Caroline Elswick had a goal to learn how to play “Happy Birthday” on the guitar by today.

However, the Myrtle Beach Middle schooler’s guitar is not the wood and string version people expect.

She created a “guitar” using a piece of paper, graphite from a pencil, electric current and a computer as part of the four-day iTeams camp at Conway Middle School put on by the S.C. Governor’s School for Science and Mathematics.

“I never thought I could make a guitar out of paper, pencil and electricity,” she said. “It is so cool.”

More than 75 students from middle schools all over Horry County gathered at Conway Middle School this week to learn about technology and how it can be used in the workplace.

Sonja Taylor, diversity recruitment manager and iTeams camp coordinator, said students had to apply to participate in the program.

In the program, there were three challenges set out for students. Students had to pick one of the three for their project including creating a video game using a program called Alice, creating a mobile app using a program called App Inventor or creating an interactive object using a program called Makey Makey.

Elswick used the program Makey Makey to create her guitar.

Jason Turrentine, a student at Forestbrook Middle, who used the program Alice to create his video game, said it was cool to control every piece of the game.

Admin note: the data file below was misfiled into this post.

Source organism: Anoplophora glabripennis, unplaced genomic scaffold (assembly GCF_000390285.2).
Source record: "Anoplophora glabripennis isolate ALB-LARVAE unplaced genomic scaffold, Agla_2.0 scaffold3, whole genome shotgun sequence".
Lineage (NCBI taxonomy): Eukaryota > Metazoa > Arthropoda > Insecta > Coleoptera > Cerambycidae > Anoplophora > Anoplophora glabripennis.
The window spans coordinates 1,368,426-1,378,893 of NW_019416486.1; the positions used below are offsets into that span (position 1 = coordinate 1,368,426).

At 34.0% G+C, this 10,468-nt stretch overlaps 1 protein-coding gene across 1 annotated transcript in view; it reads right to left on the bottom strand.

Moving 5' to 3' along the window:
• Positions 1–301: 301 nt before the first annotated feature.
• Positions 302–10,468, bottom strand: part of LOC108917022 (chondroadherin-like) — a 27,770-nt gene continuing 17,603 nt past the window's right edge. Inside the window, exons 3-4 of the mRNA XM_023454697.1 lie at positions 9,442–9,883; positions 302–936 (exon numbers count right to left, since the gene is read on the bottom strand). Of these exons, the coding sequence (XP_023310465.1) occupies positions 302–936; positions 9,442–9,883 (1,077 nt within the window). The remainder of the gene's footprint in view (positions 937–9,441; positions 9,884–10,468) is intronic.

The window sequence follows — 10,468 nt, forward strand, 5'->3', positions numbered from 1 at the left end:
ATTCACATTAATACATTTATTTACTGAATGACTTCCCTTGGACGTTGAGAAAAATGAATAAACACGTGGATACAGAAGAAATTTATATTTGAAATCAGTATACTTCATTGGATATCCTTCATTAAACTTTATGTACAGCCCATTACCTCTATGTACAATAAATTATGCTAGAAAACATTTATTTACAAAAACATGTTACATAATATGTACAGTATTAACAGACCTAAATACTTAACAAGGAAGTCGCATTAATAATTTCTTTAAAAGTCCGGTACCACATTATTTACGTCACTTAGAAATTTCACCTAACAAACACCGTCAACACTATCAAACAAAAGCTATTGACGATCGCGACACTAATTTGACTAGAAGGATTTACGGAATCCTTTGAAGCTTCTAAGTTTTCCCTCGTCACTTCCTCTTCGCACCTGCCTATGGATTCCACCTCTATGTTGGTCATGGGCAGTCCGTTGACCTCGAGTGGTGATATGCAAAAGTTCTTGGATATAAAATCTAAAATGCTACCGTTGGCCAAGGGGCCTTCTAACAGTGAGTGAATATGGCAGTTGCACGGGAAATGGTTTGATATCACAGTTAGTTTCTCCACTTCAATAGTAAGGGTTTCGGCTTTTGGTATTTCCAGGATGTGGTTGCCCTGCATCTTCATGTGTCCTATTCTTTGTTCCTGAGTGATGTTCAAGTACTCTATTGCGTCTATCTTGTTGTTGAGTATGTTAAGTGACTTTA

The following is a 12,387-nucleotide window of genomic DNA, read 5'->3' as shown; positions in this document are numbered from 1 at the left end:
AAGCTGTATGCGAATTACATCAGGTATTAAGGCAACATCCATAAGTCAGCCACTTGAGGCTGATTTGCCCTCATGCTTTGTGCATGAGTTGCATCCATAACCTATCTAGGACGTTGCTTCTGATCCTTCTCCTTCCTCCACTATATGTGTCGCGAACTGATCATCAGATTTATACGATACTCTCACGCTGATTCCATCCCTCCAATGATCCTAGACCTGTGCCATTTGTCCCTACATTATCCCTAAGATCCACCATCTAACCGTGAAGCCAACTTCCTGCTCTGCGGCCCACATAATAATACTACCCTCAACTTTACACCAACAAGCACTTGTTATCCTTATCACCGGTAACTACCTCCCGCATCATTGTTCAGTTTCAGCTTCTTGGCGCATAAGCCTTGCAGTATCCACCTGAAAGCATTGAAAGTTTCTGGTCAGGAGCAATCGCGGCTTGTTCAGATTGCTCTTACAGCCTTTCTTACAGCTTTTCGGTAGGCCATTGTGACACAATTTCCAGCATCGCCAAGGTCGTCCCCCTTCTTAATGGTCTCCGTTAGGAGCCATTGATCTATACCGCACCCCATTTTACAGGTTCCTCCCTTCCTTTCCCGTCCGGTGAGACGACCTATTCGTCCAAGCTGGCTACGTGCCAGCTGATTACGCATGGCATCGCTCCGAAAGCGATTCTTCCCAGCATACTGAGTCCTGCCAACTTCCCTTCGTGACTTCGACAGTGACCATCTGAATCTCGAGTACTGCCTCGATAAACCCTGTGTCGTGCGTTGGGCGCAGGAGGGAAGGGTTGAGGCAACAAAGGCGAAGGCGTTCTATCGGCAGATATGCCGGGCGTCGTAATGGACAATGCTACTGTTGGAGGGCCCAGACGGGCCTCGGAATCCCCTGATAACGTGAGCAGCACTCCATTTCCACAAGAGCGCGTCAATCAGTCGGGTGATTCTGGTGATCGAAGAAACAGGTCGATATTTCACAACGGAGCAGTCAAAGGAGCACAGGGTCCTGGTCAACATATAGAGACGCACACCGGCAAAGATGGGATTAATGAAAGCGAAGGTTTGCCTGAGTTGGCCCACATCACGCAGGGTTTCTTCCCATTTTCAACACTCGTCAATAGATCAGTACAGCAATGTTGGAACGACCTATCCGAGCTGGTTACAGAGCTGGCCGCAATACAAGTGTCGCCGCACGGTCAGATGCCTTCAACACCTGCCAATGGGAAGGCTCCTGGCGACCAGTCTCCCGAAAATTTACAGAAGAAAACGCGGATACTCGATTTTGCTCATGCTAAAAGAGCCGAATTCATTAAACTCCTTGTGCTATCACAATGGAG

In his game, players had to fly through five hoops without touching them to win the prize of grape soda.

“We used the computer and coded the game to however we wanted,” he said. “It was interesting to see what I could make it do.”

Ian Reddout, a teacher at Green Sea Floyds and mentor for the iTeams program, said it is amazing to see what the students can do with technology.

“It is extremely gratifying to see how much these kids learn and what they can do with the technology that is available today,” he said. “The fact that a student can create a guitar with so little just amazes me.”

Taylor said the goal of iTeam camp is to help students generate an interest in a technology career.

“There is a huge deficit of well trained available employees for the tech field in the United States,” she said. “If we can get these kids interested and trained in technology, the big companies won’t have to go to other countries to find workers.”

iTeams started in Berkley County through a partnership with Google. The program is now in 10 counties across South Carolina.

Eileen Fleming-Patonay, coordinator for the Waccamaw Regional Education Center, said she was excited about the iTeams camp coming to Horry County.

“I am here to show the students that they can connect this fun learning to jobs in the real world,” she said.

The students will hold a show and tell for their projects today at 2 p.m. at Conway Middle. The closing ceremony event is open to the public.

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